“Do not worry on my account, Mr Gelu! I can wait as long as necessary. Art demands sacrifice! And I make sacrifices. Last year I had to wait almost six hours in the Voltcrin’s lobby and still didn’t give up. Mr Calu, the company’s manager, put me off on two occasions. But he still received me in the end. You don’t know how it is. It is the suffering that leads to masterpieces in our case!” Tase professes somewhat proudly.
As soon as the writer crosses the doorway into the office, everything changes. The oppressive heat disappears as if it had never been there and the air conditioning cools his whole being. Two glasses and a bottle of invitingly cold Coke lie on a long dark-colored table.
“You must be thirsty … Open the bottle!” the host urges him.
“You’re most obliging,” the guest smiles with craving eyes.
Having gulped down the dark liquid from the large crystal glass to the last drop, he glances back gratefully at his benefactor. It is different here, in the spacious room: He no longer has to bother about the heat outside. There is Coke to his heart’s content. This is the life!
“Well, sir, what brings you here on this scorcher?” the owner of the building pretends not to understand.
“As if you don’t know it! I finished my manuscript, but I can’t afford to publish it. Same old, same old …”
The phone starts ringing. Winking friendly at his guest, Gelu Dumitriu picks up the receiver.
“Hello! Yes, speaking! What kind of an accident? Did the driver make it? Yes, I hear. Neither dead nor wounded? This is good! Listen, Vasile, get hold of a crane. You can’t? The policemen are giving you trouble? Pass the police commander on to me!”
The owner pauses, glancing at Tase, who thirstily empties another glass. He encourages Tase with a faint smile.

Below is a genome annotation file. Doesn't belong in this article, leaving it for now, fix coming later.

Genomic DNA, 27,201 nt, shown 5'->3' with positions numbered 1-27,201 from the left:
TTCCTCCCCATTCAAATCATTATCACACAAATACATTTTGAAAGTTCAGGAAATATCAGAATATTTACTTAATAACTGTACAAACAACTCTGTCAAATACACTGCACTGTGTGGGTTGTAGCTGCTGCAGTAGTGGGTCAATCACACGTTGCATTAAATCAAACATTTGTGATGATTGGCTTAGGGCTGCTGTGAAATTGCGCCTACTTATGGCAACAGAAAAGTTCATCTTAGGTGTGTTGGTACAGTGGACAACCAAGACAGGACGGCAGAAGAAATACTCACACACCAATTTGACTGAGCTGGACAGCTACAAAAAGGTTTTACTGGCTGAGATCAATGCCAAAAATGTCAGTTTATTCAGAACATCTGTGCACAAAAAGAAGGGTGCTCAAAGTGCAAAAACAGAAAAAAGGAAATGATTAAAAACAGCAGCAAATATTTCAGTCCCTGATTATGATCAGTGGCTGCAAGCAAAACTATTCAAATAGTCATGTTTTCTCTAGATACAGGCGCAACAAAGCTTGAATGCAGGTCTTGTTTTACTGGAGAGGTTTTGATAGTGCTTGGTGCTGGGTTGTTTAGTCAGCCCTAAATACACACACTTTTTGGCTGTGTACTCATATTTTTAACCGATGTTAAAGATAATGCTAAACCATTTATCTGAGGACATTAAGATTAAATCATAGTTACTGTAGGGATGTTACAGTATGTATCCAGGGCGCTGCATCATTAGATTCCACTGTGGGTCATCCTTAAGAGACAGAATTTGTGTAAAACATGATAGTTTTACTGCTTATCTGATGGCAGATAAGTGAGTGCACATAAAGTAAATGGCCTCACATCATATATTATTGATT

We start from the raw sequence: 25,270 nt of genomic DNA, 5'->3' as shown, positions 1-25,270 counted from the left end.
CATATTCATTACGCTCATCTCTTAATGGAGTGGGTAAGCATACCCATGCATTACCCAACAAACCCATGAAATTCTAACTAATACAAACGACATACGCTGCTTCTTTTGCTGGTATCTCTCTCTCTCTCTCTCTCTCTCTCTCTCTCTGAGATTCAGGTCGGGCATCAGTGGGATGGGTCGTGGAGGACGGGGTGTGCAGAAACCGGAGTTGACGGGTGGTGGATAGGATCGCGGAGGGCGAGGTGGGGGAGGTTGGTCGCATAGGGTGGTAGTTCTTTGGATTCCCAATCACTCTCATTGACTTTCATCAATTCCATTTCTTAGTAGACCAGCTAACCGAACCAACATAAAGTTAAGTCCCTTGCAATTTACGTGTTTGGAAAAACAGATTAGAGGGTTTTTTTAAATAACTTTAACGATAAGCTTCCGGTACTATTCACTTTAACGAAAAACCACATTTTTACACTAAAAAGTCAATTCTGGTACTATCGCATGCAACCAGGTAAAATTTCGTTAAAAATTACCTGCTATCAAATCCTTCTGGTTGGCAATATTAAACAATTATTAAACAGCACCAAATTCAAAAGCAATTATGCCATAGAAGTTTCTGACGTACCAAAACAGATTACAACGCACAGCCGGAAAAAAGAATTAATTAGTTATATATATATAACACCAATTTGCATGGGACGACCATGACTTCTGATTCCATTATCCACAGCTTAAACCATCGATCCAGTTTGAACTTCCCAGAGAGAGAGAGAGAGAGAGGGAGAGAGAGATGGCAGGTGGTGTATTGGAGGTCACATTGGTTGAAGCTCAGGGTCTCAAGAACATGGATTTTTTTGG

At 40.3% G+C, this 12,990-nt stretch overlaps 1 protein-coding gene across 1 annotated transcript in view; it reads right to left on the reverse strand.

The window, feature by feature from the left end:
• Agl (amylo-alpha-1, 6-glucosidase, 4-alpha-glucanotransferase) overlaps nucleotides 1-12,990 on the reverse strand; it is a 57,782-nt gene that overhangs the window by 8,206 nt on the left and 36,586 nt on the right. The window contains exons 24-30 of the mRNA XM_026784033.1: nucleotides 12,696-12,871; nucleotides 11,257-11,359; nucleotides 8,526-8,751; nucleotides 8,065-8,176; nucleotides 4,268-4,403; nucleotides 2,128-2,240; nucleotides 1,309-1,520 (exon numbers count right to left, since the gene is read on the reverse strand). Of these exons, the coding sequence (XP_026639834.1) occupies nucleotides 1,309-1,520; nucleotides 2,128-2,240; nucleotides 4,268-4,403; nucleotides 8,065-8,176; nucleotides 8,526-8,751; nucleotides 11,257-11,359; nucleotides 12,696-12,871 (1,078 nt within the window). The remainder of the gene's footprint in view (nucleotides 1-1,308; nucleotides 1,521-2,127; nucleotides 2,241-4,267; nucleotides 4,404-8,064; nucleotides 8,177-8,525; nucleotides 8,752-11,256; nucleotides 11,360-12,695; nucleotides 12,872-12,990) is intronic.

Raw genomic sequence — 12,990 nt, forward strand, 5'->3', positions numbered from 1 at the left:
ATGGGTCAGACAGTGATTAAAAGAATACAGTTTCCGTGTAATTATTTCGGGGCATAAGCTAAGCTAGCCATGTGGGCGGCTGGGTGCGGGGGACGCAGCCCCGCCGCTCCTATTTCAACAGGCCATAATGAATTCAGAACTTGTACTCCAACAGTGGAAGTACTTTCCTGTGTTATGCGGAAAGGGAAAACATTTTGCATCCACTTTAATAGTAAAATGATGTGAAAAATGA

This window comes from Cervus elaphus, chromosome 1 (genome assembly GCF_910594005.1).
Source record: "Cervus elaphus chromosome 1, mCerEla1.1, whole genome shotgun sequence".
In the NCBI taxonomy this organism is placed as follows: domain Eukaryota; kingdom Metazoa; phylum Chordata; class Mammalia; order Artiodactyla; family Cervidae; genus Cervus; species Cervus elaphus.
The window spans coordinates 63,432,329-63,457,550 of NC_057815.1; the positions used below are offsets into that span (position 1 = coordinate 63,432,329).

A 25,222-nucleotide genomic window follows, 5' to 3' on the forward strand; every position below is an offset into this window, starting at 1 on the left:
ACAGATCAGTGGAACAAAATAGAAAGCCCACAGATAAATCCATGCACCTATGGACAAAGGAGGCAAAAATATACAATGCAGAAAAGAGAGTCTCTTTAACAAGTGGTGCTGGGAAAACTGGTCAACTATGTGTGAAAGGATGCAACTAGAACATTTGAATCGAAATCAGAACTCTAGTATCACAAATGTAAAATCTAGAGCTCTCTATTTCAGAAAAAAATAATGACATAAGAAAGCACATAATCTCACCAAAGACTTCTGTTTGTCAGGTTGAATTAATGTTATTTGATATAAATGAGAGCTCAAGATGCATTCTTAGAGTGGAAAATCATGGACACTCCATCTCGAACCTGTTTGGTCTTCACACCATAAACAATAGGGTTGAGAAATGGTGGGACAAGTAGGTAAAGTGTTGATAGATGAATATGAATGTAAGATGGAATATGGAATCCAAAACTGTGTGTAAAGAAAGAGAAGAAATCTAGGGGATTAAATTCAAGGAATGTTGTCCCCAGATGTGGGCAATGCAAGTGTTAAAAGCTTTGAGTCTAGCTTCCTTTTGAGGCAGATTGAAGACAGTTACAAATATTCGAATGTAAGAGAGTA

“Hello, this is Gelu Dumitriu. With whom do I have the honor of speaking? What do you mean what Dumitriu? The owner of the K.G.B.T., Captain! Don’t you know me? What are you saying? Oh, you are not interested! Very well, sir!… I will solve this another way …” the businessman darkens, slamming down the receiver.
Grabbing his cell phone, he dials another number.
“Hello, this is Gelu! How are you, Colonel? You said you’d come by! I kept that leather jacket for you. Yes, yes, the one you liked. Come by whenever you want. We are going to receive a new shipment the day after tomorrow. Around noon. Yes, bring your Mrs along; perhaps she’ll notice something she likes. Listen, you have this captain who is giving me a lot of trouble. I have a lorry that turned over. No, there are no victims. Close to kilometer three. I am looking forward to you and the Mrs coming by. Yes, anytime you want! Cheers!” adds the owner, pleased with how the discussion had ended.
“Nobody stands a chance against you, Mr Gelu! It’s as clear as day!” the writer exclaims admiringly.
“An ass of a captain, sir, getting on his high horse! What did he think, I wonder? That he was the cat’s whiskers?! If he saw there were neither dead, nor wounded, he should have left them alone, so as not to hinder production. I take care of this city! I can’t be hampered by a mere captain.”
“You’re great, Mr Gelu!” the guest cannot hold back. “I also told the Mrs I have written a blockbuster! It will be all the rage among writers and definitely awarded at the end of the year! Mr Gelu will help me publish it; no other sponsor deserves to touch it! What is then more to add? I even forgot about the heat and ran to you, to K.G.B.”